During the UK’s peak period of asbestos use as an insulation and fireproofing material between the 1950s and 1980s, many trade occupations would almost certainly had been in direct contact with working materials, such as asbestos insulating board (AIB), boiler and pipe lagging, floor and ceiling tiles, roofing sheets and sprayed surface coatings.

Sometimes referred to as “second line” or “second wave” victims, the absence of asbestos awareness to the long-term health risks meant that many categories of tradesmen manually handled building materials manufactured from asbestos fibres and breathed in the airborne fibre dust particles.

Tradesmen, in particular, carpenters under 30 years old who worked with asbestos for 10 years or more are estimated to have a one in 17 chance of contracting mesothelioma. Other key trade occupations, including those who were employed as plumbers and electricians have a one in 50 risk (Cancer Research UK).

Direct contact with asbestos pipe lagging

Heating, ventilation, and air conditioning installers / maintenance engineers in public buildings and industrial premises were another group known to have been exposed to asbestos fibre dust. Numerous examples have been recounted of men in their late teens or early twenties who spent the formative periods of their working lives in direct contact with asbestos pipe lagging and the linings in boiler / heating units.

In a recent case, a 75 year old former employer at a pressed steel factory near Oxford died of mesothelioma, almost certainly caused by his work with asbestos. For the first fourteen years at the firm, which began in 1954 at the age of 16, the metalworker was responsible for removing and relaying lagging asbestos lagging in ovens and furnaces.

Despite being promoted to a different position in 1968, the first asbestosis symptoms of breathlessness emerged some four decades later and just over twenty years after leaving the firm in 1988. A typical gestation period for mesothelioma is between 15 to 50 years. As is so often the case, the victim passed away a year following radiotherapy, leaving the family to undertake a mesothelioma claim.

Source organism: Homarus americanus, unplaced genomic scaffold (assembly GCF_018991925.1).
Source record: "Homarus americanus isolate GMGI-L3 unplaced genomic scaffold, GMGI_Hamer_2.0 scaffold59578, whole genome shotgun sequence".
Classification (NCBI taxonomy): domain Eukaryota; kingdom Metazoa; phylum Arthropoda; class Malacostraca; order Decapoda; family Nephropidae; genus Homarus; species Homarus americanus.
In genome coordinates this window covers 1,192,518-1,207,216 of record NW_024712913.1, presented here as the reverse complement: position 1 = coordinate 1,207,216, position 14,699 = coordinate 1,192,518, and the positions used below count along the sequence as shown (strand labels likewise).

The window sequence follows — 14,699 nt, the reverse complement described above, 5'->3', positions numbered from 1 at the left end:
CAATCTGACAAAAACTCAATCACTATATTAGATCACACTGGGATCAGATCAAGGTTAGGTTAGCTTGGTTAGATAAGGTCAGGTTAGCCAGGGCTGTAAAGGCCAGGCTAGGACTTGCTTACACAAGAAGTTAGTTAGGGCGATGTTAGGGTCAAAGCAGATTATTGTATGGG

It has been repeatedly found that throughout much of British industry in the middle decades of the twentieth century, there was little to no real protection given to workers in daily close contact with asbestos materials.

Inadequate breathing masks or clothing protection

Another clear example shows how young men would strip asbestos lagging at their workplace without adequate breathing masks or clothing protection in the 1980s. A 16 year old demolition worker was employed to manually remove asbestos at several gaswork sites and was only supplied with thin paper overalls and rubber masks.

The worker, now nearly 50 years old recalls that the overalls “regularly split” and just using handkerchiefs over the nose and mouth rather than the rubber mask, and sometimes no protection at all. In addition, any masking that might be worn would be removed when drinking refreshments despite, “the air being so thick with asbestos dust” that they couldn’t see for more than a few feet ahead.

As was so often the case, there were no shower facilities and workers would travel home in the clothes they worked in. The incidence of wives and other family members contracting mesothelioma caused by “secondary exposure” to asbestos-contaminated clothing not infrequently appears in mesothelioma compensation cases.

Despite the UK ban on the most dangerous blue and brown asbestos types in the mid 1980s, the use of white asbestos in building insulation materials continued for at least another ten years before imports were stopped at the end of the 1990s.